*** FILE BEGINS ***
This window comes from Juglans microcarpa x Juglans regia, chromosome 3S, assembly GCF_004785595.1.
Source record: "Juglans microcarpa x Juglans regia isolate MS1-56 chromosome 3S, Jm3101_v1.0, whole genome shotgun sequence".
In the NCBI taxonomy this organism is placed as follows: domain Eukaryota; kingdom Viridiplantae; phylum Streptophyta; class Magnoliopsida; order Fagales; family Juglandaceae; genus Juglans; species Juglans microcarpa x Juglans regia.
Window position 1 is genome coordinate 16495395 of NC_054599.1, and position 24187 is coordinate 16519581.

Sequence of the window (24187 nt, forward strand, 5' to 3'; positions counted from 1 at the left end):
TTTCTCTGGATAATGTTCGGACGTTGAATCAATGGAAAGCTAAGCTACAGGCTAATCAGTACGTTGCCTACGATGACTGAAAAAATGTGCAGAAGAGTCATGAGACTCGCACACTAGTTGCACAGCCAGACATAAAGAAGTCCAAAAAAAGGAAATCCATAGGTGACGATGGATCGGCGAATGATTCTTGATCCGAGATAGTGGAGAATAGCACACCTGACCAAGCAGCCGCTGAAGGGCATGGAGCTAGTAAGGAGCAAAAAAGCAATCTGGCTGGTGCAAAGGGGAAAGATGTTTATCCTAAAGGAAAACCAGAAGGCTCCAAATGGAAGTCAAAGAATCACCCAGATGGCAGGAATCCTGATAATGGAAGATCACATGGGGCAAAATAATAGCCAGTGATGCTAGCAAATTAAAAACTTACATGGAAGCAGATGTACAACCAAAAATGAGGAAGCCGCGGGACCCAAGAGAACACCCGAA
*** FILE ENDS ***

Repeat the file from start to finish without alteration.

This window comes from Juglans microcarpa x Juglans regia, chromosome 3S, assembly GCF_004785595.1.
Source record: "Juglans microcarpa x Juglans regia isolate MS1-56 chromosome 3S, Jm3101_v1.0, whole genome shotgun sequence".
In the NCBI taxonomy this organism is placed as follows: domain Eukaryota; kingdom Viridiplantae; phylum Streptophyta; class Magnoliopsida; order Fagales; family Juglandaceae; genus Juglans; species Juglans microcarpa x Juglans regia.
Window position 1 is genome coordinate 16495395 of NC_054599.1, and position 24187 is coordinate 16519581.

Sequence of the window (24187 nt, forward strand, 5' to 3'; positions counted from 1 at the left end):
TTTCTCTGGATAATGTTCGGACGTTGAATCAATGGAAAGCTAAGCTACAGGCTAATCAGTACGTTGCCTACGATGACTGAAAAAATGTGCAGAAGAGTCATGAGACTCGCACACTAGTTGCACAGCCAGACATAAAGAAGTCCAAAAAAAGGAAATCCATAGGTGACGATGGATCGGCGAATGATTCTTGATCCGAGATAGTGGAGAATAGCACACCTGACCAAGCAGCCGCTGAAGGGCATGGAGCTAGTAAGGAGCAAAAAAGCAATCTGGCTGGTGCAAAGGGGAAAGATGTTTATCCTAAAGGAAAACCAGAAGGCTCCAAATGGAAGTCAAAGAATCACCCAGATGGCAGGAATCCTGATAATGGAAGATCACATGGGGCAAAATAATAGCCAGTGATGCTAGCAAATTAAAAACTTACATGGAAGCAGATGTACAACCAAAAATGAGGAAGCCGCGGGACCCAAGAGAACACCCGAA